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New Lathe

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Blog entry by Ted78 posted 11-11-2016 09:56 PM 620 reads 0 times favorited 4 comments Add to Favorites Watch

Picked up what people on Lumberjocks here like to call a ‘starter lathe’ but they clearly come from a very different economic background than I do. Yes that pile of zinc die cast doo dads was an upgrade itself from the previous cobbled up bits of scrap 2×4 and stove bolts.

My question is the tailstock is difficult to move, it workes and I can move it, but in my mind I should be able to loosen the nut and it should glide back and forth, instead it ’s more like moving a refrigerator with pokey feet across a vinyl floor. The tool rest arm has a spring and the tail stock does not, so maybe it’s missing a spring, although the tool rest is a pain to move as well. There was also a little rectangular piece of sheet metal with a hole drilled through the middle that does not look at all original somewhere in the mix of bolt and washer and the little cast iron square the engages with the bottom of the lathe bed that I just removed. I don’t know why it was there or what it’s purpose might have been.

Is it just less than an ideal design or am I missing something?

-- Ted



4 comments so far

View Joe Lyddon's profile

Joe Lyddon

9976 posts in 3868 days


#1 posted 11-11-2016 10:28 PM

Sounds like you need a little lubrication here n there to me…

Have fun… once you get her cleaned up… and oiled… :)

-- Have Fun! Joe Lyddon - Alta Loma, CA USA - Home: http://www.WoodworkStuff.net ... My Small Gallery: http://www.ncwoodworker.net/pp/showgallery.php?ppuser=1389&cat=500"

View JoeinGa's profile

JoeinGa

7719 posts in 1823 days


#2 posted 11-12-2016 12:04 AM

Cleaning up the bed-ways helps too. That’s the 2 flat surfaces the tool rest and the tailstock slide back and forth on.
Use very fine (like 400 or 600grit) wet&dry sandpaper and a wood block first to clean them up. I use WD40 as a lubricant for a sanding job like that.

Then polish the living daylights out of them with your favorite automotive polish. They’ll be slick as wet cat poop after that.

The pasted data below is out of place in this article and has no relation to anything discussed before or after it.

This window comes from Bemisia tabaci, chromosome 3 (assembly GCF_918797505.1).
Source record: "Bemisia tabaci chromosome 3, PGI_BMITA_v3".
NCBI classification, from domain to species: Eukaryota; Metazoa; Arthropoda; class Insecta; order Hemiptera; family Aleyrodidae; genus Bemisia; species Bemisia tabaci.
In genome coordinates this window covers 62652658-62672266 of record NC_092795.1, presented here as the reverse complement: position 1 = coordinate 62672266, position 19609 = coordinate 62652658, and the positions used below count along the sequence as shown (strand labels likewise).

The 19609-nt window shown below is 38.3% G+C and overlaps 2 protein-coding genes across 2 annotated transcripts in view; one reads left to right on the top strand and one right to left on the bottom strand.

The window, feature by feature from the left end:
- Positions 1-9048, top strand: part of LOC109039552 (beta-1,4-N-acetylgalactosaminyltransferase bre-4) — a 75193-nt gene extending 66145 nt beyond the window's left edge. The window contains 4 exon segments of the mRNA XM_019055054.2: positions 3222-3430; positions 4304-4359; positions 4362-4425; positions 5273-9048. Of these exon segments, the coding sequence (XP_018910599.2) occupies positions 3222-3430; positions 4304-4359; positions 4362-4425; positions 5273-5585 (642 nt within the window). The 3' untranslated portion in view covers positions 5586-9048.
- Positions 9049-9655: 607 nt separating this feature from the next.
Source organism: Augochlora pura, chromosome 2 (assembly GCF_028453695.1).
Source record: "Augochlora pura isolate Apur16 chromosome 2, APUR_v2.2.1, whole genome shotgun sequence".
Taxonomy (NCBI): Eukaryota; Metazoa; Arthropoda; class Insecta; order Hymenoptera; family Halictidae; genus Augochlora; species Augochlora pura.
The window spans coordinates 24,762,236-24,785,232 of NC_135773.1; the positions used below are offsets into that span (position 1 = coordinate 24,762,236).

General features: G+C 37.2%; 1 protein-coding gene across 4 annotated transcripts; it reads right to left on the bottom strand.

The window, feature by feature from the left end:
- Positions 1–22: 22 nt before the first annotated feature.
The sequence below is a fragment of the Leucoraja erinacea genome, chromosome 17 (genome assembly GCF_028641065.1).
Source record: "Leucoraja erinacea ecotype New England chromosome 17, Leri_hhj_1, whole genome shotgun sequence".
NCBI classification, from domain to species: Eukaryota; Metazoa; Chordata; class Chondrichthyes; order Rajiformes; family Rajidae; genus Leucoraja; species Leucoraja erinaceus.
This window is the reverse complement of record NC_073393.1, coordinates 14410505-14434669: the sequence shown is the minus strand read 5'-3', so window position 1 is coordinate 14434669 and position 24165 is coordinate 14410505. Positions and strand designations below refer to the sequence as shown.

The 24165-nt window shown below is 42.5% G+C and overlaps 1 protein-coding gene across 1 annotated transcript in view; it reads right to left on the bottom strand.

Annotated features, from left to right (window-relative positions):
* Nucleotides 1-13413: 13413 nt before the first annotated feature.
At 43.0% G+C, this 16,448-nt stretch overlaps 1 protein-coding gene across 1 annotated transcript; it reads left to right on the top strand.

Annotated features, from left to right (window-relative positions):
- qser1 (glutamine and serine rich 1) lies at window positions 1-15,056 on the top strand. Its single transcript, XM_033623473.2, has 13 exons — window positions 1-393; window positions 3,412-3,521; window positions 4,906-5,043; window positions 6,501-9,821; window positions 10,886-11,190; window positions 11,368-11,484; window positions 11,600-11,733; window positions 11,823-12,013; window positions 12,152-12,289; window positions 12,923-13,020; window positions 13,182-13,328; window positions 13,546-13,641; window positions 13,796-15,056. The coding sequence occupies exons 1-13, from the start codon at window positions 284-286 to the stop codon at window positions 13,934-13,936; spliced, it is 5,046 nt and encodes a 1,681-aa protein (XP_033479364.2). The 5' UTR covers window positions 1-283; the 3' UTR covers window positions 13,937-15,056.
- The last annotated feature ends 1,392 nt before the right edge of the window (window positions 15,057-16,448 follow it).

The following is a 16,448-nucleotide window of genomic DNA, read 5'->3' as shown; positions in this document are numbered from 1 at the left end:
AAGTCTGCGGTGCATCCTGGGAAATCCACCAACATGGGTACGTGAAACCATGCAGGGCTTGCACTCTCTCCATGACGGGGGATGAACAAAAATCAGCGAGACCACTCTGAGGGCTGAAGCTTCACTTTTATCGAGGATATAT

-- Perform A Random Act Of Kindness Today ... Pay It Forward

View Ted78's profile

Ted78

312 posts in 1816 days


#3 posted 11-12-2016 07:25 AM

I cleaned and polished and shined and waxed and lubed the bed ways till the cows came home (I’m no stranger to cleaning up old cast iron beds). and…..minimal improvement. Well it did smooth up the sliding action on the far end as i would expect it too but that wasn’t the problem to start with. It was sticky on the half closest to the head stock.
Feeling along the underside of the bed there were a couple rough spots in the casting, thought maybe those were catching something. Knocked those down with a bastard file. No improvement. I got a bit more aggressive and rounded over the entire length of the bottom inside edges of the bed way just a bit and this maybe helped a bit. Finally it became apparent to me the rails were not parallel to each other and curved in a bit about a foot from the head stock and it was pinching the tail stock. I don’t know if it had always been this way or if the iron warped a bit over the years, but a few passes with the file on either side where it was pinching and things slide much better now. I could probably file just a bit more as it still catches just a bit, but don’t want to overdo it and create any more slop than necessary.

-- Ted

View Joe Lyddon's profile

Joe Lyddon

9976 posts in 3868 days


#4 posted 11-14-2016 05:02 AM

Ted, glad to see you’re making progress… and getting it fixed… COOL!

-- Have Fun! Joe Lyddon - Alta Loma, CA USA - Home: http://www.WoodworkStuff.net ... My Small Gallery: http://www.ncwoodworker.net/pp/showgallery.php?ppuser=1389&cat=500"

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